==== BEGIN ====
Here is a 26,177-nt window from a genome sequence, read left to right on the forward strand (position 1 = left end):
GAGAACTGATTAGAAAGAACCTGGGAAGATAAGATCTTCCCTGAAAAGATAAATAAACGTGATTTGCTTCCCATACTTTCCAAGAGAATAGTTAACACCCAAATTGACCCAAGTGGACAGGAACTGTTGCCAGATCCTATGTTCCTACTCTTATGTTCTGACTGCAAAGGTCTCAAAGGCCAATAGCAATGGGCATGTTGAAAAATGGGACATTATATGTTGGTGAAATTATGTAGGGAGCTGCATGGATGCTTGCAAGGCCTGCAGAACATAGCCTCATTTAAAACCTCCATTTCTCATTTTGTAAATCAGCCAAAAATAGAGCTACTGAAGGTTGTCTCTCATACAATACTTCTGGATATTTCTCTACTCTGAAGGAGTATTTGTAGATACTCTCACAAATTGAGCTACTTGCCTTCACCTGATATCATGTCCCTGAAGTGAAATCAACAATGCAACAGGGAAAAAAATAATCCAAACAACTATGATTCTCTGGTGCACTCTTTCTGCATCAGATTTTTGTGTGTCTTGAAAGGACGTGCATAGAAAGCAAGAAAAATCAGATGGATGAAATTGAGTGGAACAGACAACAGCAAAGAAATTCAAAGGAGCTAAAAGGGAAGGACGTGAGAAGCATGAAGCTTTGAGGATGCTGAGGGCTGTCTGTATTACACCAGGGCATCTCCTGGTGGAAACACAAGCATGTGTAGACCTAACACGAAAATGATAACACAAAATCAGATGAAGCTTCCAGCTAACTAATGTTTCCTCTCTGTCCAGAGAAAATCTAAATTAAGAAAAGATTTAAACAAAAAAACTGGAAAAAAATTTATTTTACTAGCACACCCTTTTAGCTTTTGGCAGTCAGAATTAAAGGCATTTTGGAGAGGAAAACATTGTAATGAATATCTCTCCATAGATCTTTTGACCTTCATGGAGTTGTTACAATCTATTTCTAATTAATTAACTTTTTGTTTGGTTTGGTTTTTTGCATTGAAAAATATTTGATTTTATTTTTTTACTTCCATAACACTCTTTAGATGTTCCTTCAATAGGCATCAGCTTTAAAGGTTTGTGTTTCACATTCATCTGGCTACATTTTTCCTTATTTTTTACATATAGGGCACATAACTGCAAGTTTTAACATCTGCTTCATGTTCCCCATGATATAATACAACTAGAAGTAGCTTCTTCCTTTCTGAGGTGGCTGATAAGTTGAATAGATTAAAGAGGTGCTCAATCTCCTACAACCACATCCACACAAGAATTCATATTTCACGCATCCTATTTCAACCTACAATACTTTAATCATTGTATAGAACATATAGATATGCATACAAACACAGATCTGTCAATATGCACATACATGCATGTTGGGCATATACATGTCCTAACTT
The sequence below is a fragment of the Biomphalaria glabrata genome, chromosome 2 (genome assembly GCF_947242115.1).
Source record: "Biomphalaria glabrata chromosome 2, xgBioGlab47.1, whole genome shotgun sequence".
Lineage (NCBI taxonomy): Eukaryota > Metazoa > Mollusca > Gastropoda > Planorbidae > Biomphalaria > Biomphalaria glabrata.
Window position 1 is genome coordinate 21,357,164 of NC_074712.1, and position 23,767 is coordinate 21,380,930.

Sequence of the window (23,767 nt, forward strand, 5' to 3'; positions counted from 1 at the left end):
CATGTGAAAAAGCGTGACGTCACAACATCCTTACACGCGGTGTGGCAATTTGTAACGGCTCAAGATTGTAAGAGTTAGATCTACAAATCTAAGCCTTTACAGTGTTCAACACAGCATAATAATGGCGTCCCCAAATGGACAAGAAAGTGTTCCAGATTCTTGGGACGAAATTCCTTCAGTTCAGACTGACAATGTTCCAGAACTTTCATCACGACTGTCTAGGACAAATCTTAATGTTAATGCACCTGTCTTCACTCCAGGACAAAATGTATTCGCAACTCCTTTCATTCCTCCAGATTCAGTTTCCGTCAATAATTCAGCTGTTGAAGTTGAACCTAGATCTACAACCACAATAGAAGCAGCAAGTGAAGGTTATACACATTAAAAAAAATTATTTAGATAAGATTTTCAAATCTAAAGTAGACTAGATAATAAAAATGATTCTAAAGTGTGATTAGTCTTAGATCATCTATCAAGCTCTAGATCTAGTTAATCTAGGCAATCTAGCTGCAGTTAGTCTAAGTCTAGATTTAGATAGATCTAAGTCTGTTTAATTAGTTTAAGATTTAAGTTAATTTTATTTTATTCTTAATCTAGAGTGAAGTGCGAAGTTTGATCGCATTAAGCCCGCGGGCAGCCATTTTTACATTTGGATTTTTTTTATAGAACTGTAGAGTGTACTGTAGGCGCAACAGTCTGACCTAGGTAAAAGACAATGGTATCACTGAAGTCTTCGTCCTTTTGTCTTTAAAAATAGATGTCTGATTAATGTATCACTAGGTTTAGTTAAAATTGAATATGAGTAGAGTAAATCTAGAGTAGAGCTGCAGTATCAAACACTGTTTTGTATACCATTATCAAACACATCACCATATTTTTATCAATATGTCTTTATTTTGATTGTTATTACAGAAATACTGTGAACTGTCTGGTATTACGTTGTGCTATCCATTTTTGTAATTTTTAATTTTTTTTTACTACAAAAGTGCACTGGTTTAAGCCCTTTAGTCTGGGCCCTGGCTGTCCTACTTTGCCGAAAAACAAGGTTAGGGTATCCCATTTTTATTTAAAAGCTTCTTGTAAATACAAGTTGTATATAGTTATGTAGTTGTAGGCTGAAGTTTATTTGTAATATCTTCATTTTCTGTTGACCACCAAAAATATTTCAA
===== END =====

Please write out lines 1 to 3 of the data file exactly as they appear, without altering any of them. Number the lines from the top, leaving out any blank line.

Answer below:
Here is a 26,177-nt window from a genome sequence, read left to right on the forward strand (position 1 = left end):
GAGAACTGATTAGAAAGAACCTGGGAAGATAAGATCTTCCCTGAAAAGATAAATAAACGTGATTTGCTTCCCATACTTTCCAAGAGAATAGTTAACACCCAAATTGACCCAAGTGGACAGGAACTGTTGCCAGATCCTATGTTCCTACTCTTATGTTCTGACTGCAAAGGTCTCAAAGGCCAATAGCAATGGGCATGTTGAAAAATGGGACATTATATGTTGGTGAAATTATGTAGGGAGCTGCATGGATGCTTGCAAGGCCTGCAGAACATAGCCTCATTTAAAACCTCCATTTCTCATTTTGTAAATCAGCCAAAAATAGAGCTACTGAAGGTTGTCTCTCATACAATACTTCTGGATATTTCTCTACTCTGAAGGAGTATTTGTAGATACTCTCACAAATTGAGCTACTTGCCTTCACCTGATATCATGTCCCTGAAGTGAAATCAACAATGCAACAGGGAAAAAAATAATCCAAACAACTATGATTCTCTGGTGCACTCTTTCTGCATCAGATTTTTGTGTGTCTTGAAAGGACGTGCATAGAAAGCAAGAAAAATCAGATGGATGAAATTGAGTGGAACAGACAACAGCAAAGAAATTCAAAGGAGCTAAAAGGGAAGGACGTGAGAAGCATGAAGCTTTGAGGATGCTGAGGGCTGTCTGTATTACACCAGGGCATCTCCTGGTGGAAACACAAGCATGTGTAGACCTAACACGAAAATGATAACACAAAATCAGATGAAGCTTCCAGCTAACTAATGTTTCCTCTCTGTCCAGAGAAAATCTAAATTAAGAAAAGATTTAAACAAAAAAACTGGAAAAAAATTTATTTTACTAGCACACCCTTTTAGCTTTTGGCAGTCAGAATTAAAGGCATTTTGGAGAGGAAAACATTGTAATGAATATCTCTCCATAGATCTTTTGACCTTCATGGAGTTGTTACAATCTATTTCTAATTAATTAACTTTTTGTTTGGTTTGGTTTTTTGCATTGAAAAATATTTGATTTTATTTTTTTACTTCCATAACACTCTTTAGATGTTCCTTCAATAGGCATCAGCTTTAAAGGTTTGTGTTTCACATTCATCTGGCTACATTTTTCCTTATTTTTTACATATAGGGCACATAACTGCAAGTTTTAACATCTGCTTCATGTTCCCCATGATATAATACAACTAGAAGTAGCTTCTTCCTTTCTGAGGTGGCTGATAAGTTGAATAGATTAAAGAGGTGCTCAATCTCCTACAACCACATCCACACAAGAATTCATATTTCACGCATCCTATTTCAACCTACAATACTTTAATCATTGTATAGAACATATAGATATGCATACAAACACAGATCTGTCAATATGCACATACATGCATGTTGGGCATATACATGTCCTAACTT
The sequence below is a fragment of the Biomphalaria glabrata genome, chromosome 2 (genome assembly GCF_947242115.1).